The pictures above demonstrate the life cycle of a species of stink bug, a pest that has been gaining public notice over the last decade due to a rise in infestations. The most troublesome species of stink bug is not native to America; it traveled to the Northeast in shipping crates from Asia about ten years ago. Since then, that species has proved to be more likely to invade homes than other families of stink bugs, and it is expected to continue to spread. This spells trouble for the South, including Knoxville and other parts of East Tennessee.
Last winter and spring, Russell’s Pest Control received many calls from homeowners who were frantically trying to manage “shield bugs” that were literally coming out of the wood work. That’s because stink bugs (who do resemble a shield) are a lot like ladybugs in their seasonal habits. Much like the Japanese lady beetles, stink bugs are likely to invade homes in the Knoxville area when the weather is first starting to get cool. They sunbathe on the south and west walls of homes and businesses while it’s warm. Then, they move inside at the first frost and overwinter in wall voids and attics until the spring weather causes them to wake up and re-emerge. Sometimes, a sunny winter day will fool some of them into thinking it’s spring, and the stink bugs will start to stir. That’s often when homeowners realize that they have a problem. Soon, all of the bugs wake up and try to head back outside to feed. Those that lack a good sense of direction, however, will get turned around and end up in the house instead.
The refreshing coolness of fall probably sounds far away after the hot summer that we’ve had. However, now is the time to start thinking about keeping those stink bugs out of your house so that your defenses are ready by the time the heat breaks. The best way to avoid a stink bug invasion is through exclusion. Walk around your house and begin to look for openings that a bug could use. You’re looking for cracks around windows and doors, gaps in the siding, and openings around pipes. Inside, look for similar cracks around the doors and windows as well as openings around the exhaust fans in bathrooms and kitchens. A good tube of suitable caulk is your best tool to ward off stink bugs. You might also want to look into screens for your attic ridge vents if yours are damaged.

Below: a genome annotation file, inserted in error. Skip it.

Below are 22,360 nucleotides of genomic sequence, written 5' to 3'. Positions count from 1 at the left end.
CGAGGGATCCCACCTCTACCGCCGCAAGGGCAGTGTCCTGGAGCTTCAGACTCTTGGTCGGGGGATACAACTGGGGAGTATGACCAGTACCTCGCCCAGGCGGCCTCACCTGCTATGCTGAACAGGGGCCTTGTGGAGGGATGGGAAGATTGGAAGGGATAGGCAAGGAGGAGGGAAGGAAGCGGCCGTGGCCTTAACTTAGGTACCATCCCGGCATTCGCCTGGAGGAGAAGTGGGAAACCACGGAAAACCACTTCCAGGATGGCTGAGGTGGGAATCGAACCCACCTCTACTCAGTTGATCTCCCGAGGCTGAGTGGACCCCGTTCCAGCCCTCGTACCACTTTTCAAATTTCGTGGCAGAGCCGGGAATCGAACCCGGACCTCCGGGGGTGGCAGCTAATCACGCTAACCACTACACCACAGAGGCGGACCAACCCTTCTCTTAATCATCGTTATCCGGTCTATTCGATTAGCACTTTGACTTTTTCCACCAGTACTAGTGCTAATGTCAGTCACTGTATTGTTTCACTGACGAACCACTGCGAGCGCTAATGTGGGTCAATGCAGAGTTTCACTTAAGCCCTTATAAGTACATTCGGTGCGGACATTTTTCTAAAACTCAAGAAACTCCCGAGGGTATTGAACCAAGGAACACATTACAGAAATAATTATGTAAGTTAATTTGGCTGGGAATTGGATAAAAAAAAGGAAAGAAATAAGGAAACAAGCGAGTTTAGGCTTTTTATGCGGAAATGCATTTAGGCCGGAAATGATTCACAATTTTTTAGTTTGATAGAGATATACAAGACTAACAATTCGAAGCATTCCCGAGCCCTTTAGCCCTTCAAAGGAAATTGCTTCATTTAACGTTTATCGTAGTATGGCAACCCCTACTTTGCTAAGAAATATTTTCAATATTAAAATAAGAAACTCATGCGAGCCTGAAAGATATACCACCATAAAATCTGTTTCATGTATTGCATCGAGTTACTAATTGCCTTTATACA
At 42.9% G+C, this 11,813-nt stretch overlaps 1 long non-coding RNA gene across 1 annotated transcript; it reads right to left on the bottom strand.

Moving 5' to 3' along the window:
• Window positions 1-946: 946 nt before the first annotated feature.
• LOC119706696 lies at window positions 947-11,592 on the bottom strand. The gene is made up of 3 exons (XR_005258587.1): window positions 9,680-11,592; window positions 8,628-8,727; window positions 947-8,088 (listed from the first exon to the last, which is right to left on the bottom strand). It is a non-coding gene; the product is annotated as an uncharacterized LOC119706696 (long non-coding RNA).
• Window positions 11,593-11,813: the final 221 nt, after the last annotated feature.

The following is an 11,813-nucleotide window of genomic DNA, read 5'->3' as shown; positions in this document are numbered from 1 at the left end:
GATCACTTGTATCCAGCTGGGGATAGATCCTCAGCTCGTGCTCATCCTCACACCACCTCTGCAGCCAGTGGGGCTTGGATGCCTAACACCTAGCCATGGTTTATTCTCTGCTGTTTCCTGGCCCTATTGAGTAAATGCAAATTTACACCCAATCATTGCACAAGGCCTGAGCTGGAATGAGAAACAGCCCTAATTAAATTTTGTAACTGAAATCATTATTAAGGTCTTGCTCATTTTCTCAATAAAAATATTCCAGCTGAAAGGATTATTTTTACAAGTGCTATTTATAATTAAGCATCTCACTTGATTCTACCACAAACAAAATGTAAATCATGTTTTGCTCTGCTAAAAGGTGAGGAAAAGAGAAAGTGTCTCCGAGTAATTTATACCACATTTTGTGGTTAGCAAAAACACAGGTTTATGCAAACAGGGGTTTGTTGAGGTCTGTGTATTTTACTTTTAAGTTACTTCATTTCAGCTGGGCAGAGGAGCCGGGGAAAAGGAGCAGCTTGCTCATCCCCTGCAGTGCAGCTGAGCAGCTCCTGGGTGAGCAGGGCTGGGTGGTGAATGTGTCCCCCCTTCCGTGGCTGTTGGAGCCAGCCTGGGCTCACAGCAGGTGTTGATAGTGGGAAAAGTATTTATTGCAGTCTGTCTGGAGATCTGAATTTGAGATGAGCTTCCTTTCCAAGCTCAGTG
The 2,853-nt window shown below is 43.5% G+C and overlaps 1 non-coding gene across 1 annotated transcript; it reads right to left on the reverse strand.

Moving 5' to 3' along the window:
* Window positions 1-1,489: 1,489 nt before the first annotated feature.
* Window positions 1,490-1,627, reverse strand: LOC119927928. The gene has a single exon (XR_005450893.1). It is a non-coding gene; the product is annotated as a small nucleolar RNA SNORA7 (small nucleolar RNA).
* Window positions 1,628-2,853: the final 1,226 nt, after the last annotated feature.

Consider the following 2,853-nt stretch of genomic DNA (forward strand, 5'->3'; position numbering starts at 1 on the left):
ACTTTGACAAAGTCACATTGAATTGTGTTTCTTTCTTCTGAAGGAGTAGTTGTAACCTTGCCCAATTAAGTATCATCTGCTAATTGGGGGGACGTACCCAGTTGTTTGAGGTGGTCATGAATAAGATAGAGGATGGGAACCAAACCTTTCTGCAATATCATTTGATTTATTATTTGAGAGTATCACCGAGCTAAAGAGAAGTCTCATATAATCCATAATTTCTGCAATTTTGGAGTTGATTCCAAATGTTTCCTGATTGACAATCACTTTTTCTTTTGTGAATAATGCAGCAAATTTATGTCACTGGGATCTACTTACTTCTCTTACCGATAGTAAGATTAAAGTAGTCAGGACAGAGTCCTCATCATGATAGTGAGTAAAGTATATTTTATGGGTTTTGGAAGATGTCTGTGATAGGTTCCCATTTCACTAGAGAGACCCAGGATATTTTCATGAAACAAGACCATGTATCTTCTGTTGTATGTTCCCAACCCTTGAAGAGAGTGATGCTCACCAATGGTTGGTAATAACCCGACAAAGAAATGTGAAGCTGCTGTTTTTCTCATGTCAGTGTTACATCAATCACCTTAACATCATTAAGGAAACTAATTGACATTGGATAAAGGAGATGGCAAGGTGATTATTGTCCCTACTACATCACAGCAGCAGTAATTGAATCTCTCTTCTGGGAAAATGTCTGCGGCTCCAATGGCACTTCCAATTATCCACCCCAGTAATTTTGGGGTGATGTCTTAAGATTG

Closer to the first frost, you can wash the west and south sides of your house with a simple dish soap mixture. The soap keeps the bugs from sunning on the house, but it is also washed away quickly by rain and dissipates in bright sunlight; you may have to re-apply the wash often until the weather gets cold. You can also get a professional pest treatment with a backpack blower that more reliably deters the stink bugs from approaching openings into the house (coincidentally, I know a place where you can contact an exterminator who does those treatments).
Once the stink bugs are inside, it’s too late to use pest control treatments. You’ll have to wait for them to leave in the spring because killing them in the walls will only invite a host of new pest problems. Should you find them inside, a vacuum should be used to remove them, but expect a bit of a bad smell if you are sweeping up several at once (they aren’t called stink bugs for nothing, you know).
Start working on closing those openings now. And, if you decide to get some professional help on the job, don’t wait until the last minute! Leave yourself time so that you know you can get the treatment done before things cool down.